The other day, in a meeting with a local printer, I cried.
I love books. I’m an environmentalist. I will never buy another new book again, unless it’s “eco.”
I printed a magazine for 6 years. I know a fair amount about printing. I know about inks, and glues, and paper, and sourcing, and shipping, and the carbon footprint of it all and the toxic materials involved. It’s why I got out of the magazine business, though elephant was a successful national magazine, and started elephantjournal.com.
But I still love books. We all do, right? A bookstore is my church: golden, lit up, full of community and learning and fun.
But I will never buy another new book, if not explicitly “eco.”
Books are evil, from a physical point of view. The layers of compromise and bad decisions men have made in the book industry over the past 50 years is downright evil. It’s honestly shocking, what we’re willing to do to one another and our planet.
The glues are toxic. The inks are toxic. The paper is horrible, and most books are printed overseas, and covers are coated in plastic. I didn’t realize all of this. I didn’t really get that books are an environmental crime against health and humanity and our planet.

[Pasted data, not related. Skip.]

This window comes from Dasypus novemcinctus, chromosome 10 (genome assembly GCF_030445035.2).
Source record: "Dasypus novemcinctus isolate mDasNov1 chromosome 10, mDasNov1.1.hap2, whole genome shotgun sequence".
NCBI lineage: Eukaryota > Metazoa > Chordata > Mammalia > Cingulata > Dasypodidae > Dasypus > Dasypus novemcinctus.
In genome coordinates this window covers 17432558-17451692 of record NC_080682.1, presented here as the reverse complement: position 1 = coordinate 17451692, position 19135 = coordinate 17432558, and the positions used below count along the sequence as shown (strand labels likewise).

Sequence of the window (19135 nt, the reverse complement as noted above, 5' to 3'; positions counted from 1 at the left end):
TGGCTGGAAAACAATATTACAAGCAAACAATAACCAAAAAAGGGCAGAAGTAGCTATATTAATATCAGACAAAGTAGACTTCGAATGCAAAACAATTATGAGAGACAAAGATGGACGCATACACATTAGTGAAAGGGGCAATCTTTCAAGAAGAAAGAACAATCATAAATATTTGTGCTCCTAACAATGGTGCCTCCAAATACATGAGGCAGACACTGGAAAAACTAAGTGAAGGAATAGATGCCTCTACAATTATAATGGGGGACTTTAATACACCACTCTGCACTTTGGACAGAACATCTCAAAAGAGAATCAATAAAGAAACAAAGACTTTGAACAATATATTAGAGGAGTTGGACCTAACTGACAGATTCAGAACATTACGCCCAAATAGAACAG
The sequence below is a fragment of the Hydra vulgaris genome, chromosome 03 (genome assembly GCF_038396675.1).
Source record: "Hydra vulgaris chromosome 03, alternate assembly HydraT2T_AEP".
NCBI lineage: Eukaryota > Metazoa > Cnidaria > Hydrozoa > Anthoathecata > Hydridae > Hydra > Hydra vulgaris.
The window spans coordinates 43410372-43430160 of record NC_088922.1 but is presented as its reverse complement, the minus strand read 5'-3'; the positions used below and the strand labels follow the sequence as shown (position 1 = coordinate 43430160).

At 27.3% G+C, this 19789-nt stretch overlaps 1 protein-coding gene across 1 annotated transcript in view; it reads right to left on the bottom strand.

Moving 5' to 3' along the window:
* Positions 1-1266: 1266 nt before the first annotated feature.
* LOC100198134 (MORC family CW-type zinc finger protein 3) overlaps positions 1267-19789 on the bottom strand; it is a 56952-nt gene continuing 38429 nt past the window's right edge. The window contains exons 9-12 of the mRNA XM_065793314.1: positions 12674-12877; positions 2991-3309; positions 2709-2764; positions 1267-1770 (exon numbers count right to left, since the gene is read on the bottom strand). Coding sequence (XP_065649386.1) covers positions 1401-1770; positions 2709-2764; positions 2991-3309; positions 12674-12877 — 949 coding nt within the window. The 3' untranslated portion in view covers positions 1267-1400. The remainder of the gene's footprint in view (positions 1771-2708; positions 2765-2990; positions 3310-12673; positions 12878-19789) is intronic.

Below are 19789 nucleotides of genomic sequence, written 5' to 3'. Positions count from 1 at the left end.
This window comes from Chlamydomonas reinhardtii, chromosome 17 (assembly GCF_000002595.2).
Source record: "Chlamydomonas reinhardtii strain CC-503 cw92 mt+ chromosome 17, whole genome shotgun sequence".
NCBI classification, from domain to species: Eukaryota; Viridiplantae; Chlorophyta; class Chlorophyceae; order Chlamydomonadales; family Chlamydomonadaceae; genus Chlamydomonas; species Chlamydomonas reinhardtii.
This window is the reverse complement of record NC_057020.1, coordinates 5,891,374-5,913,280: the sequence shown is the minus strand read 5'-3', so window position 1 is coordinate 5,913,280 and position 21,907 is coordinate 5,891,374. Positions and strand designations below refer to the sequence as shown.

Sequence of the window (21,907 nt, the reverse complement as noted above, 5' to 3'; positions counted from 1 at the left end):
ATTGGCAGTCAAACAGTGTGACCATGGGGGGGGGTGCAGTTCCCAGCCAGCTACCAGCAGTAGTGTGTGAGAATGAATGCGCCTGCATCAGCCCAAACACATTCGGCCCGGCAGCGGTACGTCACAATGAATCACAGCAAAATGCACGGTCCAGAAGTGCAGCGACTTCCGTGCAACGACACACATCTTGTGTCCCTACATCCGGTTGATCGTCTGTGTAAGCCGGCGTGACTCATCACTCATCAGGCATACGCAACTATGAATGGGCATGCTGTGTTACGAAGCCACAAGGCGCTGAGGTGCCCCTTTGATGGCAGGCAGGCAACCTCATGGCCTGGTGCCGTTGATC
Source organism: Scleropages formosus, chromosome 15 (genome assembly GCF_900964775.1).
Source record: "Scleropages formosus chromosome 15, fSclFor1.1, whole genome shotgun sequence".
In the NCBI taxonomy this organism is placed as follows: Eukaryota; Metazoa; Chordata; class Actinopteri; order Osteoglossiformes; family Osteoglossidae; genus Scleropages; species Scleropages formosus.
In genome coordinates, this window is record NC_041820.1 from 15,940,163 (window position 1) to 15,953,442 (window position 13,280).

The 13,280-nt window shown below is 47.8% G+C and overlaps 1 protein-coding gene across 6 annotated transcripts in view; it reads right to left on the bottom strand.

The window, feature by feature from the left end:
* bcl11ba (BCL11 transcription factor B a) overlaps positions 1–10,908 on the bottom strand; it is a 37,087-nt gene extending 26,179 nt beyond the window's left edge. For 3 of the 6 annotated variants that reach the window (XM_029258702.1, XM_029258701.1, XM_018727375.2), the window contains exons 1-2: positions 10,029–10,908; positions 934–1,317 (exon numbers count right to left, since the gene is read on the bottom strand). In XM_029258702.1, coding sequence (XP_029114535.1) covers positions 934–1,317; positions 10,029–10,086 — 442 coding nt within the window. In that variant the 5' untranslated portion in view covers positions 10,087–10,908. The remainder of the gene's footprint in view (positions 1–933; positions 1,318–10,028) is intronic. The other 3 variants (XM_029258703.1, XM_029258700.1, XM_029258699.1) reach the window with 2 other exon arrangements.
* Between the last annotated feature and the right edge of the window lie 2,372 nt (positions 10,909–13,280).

We all think, oh, paper, yeah, not good. But that’s the least of it. We’re literally creating vats of toxic soup, enough to create 1,000,000 Spidermans a day.
Two years ago I wrote a book. Getting it to press has been amazing—our Kickstarter raised nearly twice the amount we asked for—and my promise was to make an eco book. Made in the USA, eco paper, eco cover. I’ve done far better than that: it’ll be printed locally, not just in the US, on 100% recycled paper, chlorine-free, Rainforest Alliance Certified and FSC-approved. The cover is cloth, not plastic-coated, unlike all book covers. The inks are vegetable-based, still not great, but better. The glue is awful, but permanent, so sustainable in that sense. There was no choice on that one, other than to offer an e-book, which we’re also doing.
But I wanted you all to know that this is the closest to an old-fashioned eco book that exists in America—by far. And it’s still not eco-responsible, though it’s close (we’re also offsetting every copy with a tree planted in the reader’s honor). I wanted you all to know to avoid buying new books if not “eco” in a major way. Even books that are FSC or whatever will still be plastic-coated, with toxic glues and inks and shipped from China etc.
If you’d like to read Things, you can get it here: elephantjournal.com/books.
Yours in the Vision of an Enlightened Society,